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My professor mistakenly sent a letter of recommendation meant for one school to another school. What is going to happen to the letter and my chances of getting in?

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    Have the professor email the admissions office and ask what to do. The correct letter could even be attached to the email.
    – Elin
    Commented Mar 1, 2023 at 19:58
  • Has the professor tailored their letter to the school, such as mentioning faculty members or research groups by name?
    – Buffy
    Commented Mar 1, 2023 at 20:16

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Elin, in a comment above, makes the right recommendation for what action to take at this point: the professor should email the admissions office and ask what to do, perhaps with the correct letter attached. But even if you and your professor do nothing, this most likely won't matter. Probably the only difference in the letters is one line at the top identifying the recipient; all of the important content, namely what the professor has to say about you, will be the same.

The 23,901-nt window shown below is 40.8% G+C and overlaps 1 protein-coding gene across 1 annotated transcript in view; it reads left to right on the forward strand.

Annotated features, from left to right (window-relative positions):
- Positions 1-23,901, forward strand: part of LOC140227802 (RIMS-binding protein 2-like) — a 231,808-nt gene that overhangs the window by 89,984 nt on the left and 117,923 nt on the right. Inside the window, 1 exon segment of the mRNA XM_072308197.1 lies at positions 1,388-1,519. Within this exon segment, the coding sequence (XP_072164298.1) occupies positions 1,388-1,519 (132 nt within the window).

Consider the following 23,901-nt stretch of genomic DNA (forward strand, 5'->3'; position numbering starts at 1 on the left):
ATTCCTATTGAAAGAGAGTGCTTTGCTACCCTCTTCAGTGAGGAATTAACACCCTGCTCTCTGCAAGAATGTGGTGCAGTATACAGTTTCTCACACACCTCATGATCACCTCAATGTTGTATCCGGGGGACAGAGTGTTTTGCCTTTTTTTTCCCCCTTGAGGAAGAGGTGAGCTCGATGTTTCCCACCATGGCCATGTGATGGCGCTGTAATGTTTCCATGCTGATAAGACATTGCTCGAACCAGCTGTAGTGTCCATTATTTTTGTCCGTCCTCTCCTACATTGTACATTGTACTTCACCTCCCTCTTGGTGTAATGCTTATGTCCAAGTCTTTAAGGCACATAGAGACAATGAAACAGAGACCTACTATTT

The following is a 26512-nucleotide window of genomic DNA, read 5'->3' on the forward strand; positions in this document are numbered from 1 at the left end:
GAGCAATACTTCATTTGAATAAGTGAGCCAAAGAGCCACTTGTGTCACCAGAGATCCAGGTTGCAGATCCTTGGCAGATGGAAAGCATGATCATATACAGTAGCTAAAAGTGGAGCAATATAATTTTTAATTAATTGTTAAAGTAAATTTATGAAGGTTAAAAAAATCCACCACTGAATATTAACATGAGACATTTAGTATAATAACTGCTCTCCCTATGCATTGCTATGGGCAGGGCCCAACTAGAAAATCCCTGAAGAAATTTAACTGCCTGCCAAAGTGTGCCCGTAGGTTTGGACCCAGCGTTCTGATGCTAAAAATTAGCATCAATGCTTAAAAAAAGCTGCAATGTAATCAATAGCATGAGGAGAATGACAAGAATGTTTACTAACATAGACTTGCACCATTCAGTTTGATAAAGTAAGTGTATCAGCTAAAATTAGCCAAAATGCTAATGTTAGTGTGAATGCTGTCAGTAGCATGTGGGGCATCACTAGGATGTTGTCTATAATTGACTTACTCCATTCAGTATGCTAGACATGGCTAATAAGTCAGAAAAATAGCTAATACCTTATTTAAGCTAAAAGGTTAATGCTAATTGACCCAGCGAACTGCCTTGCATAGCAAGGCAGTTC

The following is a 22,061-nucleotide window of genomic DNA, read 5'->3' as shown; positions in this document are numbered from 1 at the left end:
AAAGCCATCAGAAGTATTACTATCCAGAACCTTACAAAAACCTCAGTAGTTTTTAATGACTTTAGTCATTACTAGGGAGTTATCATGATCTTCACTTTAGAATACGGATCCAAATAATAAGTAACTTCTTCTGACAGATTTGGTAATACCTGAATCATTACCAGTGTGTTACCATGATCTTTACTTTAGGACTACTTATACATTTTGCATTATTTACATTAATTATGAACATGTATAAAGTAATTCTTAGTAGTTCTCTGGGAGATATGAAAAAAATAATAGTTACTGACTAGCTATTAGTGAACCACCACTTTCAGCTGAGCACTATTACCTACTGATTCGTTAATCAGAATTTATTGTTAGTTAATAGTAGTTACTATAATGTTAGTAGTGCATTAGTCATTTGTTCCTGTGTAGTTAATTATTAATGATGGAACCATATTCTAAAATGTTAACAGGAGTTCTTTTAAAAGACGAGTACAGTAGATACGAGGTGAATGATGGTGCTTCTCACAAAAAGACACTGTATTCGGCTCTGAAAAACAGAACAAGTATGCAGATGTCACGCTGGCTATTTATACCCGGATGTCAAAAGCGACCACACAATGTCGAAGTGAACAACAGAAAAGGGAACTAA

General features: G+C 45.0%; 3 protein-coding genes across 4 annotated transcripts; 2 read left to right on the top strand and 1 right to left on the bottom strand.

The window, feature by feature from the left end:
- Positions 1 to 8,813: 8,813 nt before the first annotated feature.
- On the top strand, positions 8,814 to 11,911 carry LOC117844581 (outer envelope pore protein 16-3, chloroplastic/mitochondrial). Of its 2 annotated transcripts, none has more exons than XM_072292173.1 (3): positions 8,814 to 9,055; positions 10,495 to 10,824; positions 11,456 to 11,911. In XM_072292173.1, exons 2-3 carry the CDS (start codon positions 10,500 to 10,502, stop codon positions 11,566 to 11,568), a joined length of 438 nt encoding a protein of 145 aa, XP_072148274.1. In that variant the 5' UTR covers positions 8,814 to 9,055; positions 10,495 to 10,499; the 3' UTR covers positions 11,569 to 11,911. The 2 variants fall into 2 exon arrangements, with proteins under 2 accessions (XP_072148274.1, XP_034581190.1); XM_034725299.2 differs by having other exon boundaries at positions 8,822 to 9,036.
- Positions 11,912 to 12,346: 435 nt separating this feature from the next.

So what is going to happen, most likely, is that admissions committee at the school you're applying to will look at the letter, chuckle a bit at your professor's oversight (which they will in no way see as reflecting on you), and move on to reading the important part of the letter. They're not going to throw away the letter because of it, and your chances of getting in shouldn't be affected at all.

Good luck with your applications!

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